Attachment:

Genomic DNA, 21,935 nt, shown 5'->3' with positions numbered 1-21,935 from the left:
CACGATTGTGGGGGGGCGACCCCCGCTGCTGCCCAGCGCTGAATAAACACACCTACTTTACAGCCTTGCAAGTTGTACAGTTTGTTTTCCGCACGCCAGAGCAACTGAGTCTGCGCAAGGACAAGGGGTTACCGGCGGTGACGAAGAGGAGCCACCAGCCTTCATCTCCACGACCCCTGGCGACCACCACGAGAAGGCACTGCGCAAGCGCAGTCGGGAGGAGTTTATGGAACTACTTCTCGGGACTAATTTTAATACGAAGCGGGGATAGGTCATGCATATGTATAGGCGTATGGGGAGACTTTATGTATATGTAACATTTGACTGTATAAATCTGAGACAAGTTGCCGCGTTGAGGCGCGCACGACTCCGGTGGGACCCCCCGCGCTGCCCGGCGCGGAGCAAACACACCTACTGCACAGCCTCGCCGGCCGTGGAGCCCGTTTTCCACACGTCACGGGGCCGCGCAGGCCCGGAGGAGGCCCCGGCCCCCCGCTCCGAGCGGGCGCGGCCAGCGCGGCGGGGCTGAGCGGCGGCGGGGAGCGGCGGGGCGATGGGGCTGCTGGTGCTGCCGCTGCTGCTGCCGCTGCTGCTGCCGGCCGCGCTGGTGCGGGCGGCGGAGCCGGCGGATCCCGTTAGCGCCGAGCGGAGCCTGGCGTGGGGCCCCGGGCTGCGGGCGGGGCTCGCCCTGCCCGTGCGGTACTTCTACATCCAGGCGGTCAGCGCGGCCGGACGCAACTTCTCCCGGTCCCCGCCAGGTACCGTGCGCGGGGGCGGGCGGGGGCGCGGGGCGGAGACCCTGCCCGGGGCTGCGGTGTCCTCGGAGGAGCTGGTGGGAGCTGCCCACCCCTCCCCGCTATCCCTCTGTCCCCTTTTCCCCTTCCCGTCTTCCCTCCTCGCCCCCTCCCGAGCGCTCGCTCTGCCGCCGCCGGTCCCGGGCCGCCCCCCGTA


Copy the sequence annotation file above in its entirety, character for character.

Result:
Genomic DNA, 21,935 nt, shown 5'->3' with positions numbered 1-21,935 from the left:
CACGATTGTGGGGGGGCGACCCCCGCTGCTGCCCAGCGCTGAATAAACACACCTACTTTACAGCCTTGCAAGTTGTACAGTTTGTTTTCCGCACGCCAGAGCAACTGAGTCTGCGCAAGGACAAGGGGTTACCGGCGGTGACGAAGAGGAGCCACCAGCCTTCATCTCCACGACCCCTGGCGACCACCACGAGAAGGCACTGCGCAAGCGCAGTCGGGAGGAGTTTATGGAACTACTTCTCGGGACTAATTTTAATACGAAGCGGGGATAGGTCATGCATATGTATAGGCGTATGGGGAGACTTTATGTATATGTAACATTTGACTGTATAAATCTGAGACAAGTTGCCGCGTTGAGGCGCGCACGACTCCGGTGGGACCCCCCGCGCTGCCCGGCGCGGAGCAAACACACCTACTGCACAGCCTCGCCGGCCGTGGAGCCCGTTTTCCACACGTCACGGGGCCGCGCAGGCCCGGAGGAGGCCCCGGCCCCCCGCTCCGAGCGGGCGCGGCCAGCGCGGCGGGGCTGAGCGGCGGCGGGGAGCGGCGGGGCGATGGGGCTGCTGGTGCTGCCGCTGCTGCTGCCGCTGCTGCTGCCGGCCGCGCTGGTGCGGGCGGCGGAGCCGGCGGATCCCGTTAGCGCCGAGCGGAGCCTGGCGTGGGGCCCCGGGCTGCGGGCGGGGCTCGCCCTGCCCGTGCGGTACTTCTACATCCAGGCGGTCAGCGCGGCCGGACGCAACTTCTCCCGGTCCCCGCCAGGTACCGTGCGCGGGGGCGGGCGGGGGCGCGGGGCGGAGACCCTGCCCGGGGCTGCGGTGTCCTCGGAGGAGCTGGTGGGAGCTGCCCACCCCTCCCCGCTATCCCTCTGTCCCCTTTTCCCCTTCCCGTCTTCCCTCCTCGCCCCCTCCCGAGCGCTCGCTCTGCCGCCGCCGGTCCCGGGCCGCCCCCCGTA